24 Jun 2006

Business Times Interview

To: Swati Chaudhary
Date: Jun 8, 2006 6:58 PM
Subject: Re: Feature on Singapore Bloggers

1)How did you start blogging
i) When?

The first post was written June 2003 while sitting at my desk during lunch break in Singapore. Initially using a different name 'John Hicky' as some of what I was writing about needed a certain level of anonymity in the beginning. And my boss may not have been to keen to know what I was using the company computer to do.

ii) Why blogspot (features/ease of setting up or any other reasons there may be)

Blogspot was really the first blogging software that I had heard of then and the ease of use combined with the html and java skills I had picked up while running a more academic site for my students made the shift into blogging an easy one. All it takes to start publishing on line is an internet connection, the ability to post an email and three easy set up tasks that blogspot walks you through. Getting people to read it is a different matter. Reading other bloggers material, posting comments hyper linking other bloggers and trackbacks allows other bloggers to know you are there and they will cross link and cross post etc integrating your site into the wider blogging community. When getting started blogspot enables you to slowly learn and use these techniques while not overwhelming you with code and blogger speak.

2) How many visits a day do you get?

Currently it is an average of 1,027 new hits 1,585 refreshes or people returning to the site. Making an average of 2,500 per day.

i) Where are your visitors mainly from? Currently 65-75% are from Singapore. This has largely been the trend for the last 3 years. Depending on current news events the 'other' countries will increase or decrease according to the geographic location of the story. There is also a small number of Singaporeans who are currently studying overseas. Click on the link to see the up to date country share of visitors.

ii) Who are they? (if you have any idea based on the comments and emails that you receive)

The vast majority of commentators tend to be Singaporean and guessing as a result of their command of the English language well educated and articulate. Those who tend to go online for information regarding politics and social affairs are in the 20 to 29 year old demographic according to a recent IPS survey. There are a few brief comments given by readers who appear younger but the IPS survey did not deal with that demographic.

3) What do you think makes your blog attractive to people?

The blog has to be updated on a daily basis and more if possible. We would also like to think it is viewed as an alternative news and information source. As a team, myself and the other contributors search the internet, news sites, blogs etc for stories relevant to politics and social issues in Singapore or we take articles from the main stream media, political speeches and criticise them, question their assumptions, check out their 'facts'. Readers also get to contribute and can be perceived as producers of content rather than passive consumers, in political discussions, and calls to action such as signing petitions or attending meetings.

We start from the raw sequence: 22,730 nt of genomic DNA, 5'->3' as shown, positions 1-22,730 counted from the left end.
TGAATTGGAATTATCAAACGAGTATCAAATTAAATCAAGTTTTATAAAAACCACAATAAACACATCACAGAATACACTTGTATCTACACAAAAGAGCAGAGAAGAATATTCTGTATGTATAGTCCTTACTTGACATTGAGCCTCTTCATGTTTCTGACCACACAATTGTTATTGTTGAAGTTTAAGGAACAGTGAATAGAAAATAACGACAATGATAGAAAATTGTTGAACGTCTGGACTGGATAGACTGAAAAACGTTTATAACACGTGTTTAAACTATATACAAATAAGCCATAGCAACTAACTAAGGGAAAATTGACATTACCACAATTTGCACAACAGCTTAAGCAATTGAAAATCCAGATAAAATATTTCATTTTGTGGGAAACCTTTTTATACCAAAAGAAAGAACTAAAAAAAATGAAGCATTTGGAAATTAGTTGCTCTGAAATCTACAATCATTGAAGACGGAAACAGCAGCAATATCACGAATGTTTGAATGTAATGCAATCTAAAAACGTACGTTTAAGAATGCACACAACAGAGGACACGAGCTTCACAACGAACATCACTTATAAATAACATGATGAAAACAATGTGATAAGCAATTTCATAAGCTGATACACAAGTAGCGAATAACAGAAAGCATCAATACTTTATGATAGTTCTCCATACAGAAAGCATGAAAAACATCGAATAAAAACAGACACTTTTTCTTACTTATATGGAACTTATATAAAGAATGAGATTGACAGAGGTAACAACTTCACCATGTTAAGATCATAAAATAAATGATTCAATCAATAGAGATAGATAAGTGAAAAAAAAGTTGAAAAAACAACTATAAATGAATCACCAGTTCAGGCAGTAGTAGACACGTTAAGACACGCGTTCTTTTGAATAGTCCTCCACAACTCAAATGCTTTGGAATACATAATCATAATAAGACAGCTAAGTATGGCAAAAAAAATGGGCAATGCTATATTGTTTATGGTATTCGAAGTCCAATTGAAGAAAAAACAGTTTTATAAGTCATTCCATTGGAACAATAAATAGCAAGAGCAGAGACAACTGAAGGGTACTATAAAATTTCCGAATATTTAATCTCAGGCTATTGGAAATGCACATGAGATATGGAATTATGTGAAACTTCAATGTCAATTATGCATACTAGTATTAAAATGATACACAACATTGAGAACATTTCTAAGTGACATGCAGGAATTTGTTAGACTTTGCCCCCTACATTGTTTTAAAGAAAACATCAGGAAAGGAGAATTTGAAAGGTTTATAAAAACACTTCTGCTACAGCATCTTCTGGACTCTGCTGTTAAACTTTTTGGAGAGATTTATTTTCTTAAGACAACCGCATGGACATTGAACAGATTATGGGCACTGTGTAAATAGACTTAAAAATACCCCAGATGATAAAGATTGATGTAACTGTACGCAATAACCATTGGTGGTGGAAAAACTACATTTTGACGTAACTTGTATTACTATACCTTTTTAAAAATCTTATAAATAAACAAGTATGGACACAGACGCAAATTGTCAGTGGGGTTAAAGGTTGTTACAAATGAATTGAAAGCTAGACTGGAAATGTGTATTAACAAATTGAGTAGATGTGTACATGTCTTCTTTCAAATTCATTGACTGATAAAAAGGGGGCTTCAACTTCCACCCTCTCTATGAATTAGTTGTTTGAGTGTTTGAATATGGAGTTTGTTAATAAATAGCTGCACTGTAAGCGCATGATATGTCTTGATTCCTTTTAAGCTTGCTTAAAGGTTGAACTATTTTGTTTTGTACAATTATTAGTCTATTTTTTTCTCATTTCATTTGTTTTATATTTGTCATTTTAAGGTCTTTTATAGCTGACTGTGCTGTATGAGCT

Singabloodypore has been online now for three years and has been updated almost daily from the start; we are consistent, determined and not easily frightened into self-censorship by speeches from members of parliament. We have done and will continue to engage the public in an open debate and continue to be shape and be shaped by the online topics and debates.

4) Why have you refrained from putting up ads/sources of revenue on your blog?

Not an anti-commercial stance but more to do with not being aware of companies or educational establishments willing to align their brand with a site that can be politically controversial. The demographics of the readership would require a Singaporean based target market in order to be a practical endeavour.

Engaging in politics in Singapore is seen by many as a risky endeavour with few material gains to be made unless you align your opinion to that of the dominant party.

Individual Singaporeans seem to be less risk adverse than Singaporean companies.

6) What advice would you give to people who hope to follow your example and be widely-read bloggers?

My number one no-no is writing about employers, past, present or future. Yes blog about products you are launching but approach your boss first. Next 'do not do' is hate speech aimed at specific individuals, groups or organisations. There is a certain code of ethics I adhere to, maybe one day I will get around to writing them down. Finally I try to write as little as possible about my personal life, enough to individualise it but not an online personal diary, simply because it is irrelevant to the focus of a political blog.

Pick a topic that you are consumed with passion for. Post often, keep it as up to date as possible and most importantly of all read other blogs within your target community, be it business or IT, comment frequently on your own site and others, reply to questions and comments as much as possible, block flamers, hyper link to as many bloggers as possible and approach the bigger players politely asking for a hyper link to your site after you have provided a link to theirs.

Blogging is about social relations online while trying to build a little community. Blogging requires you to realise that bloggers are inter-dependent not independent.

If you require any further clarification please feel free to ask.


Anonymous said...

the people in control of the traditional media, and the bloggers themselves, find a mutual interest in overstating the impact of blogs, the former because they can justify not representing certain points of view by saying these are more appropriate in blogs

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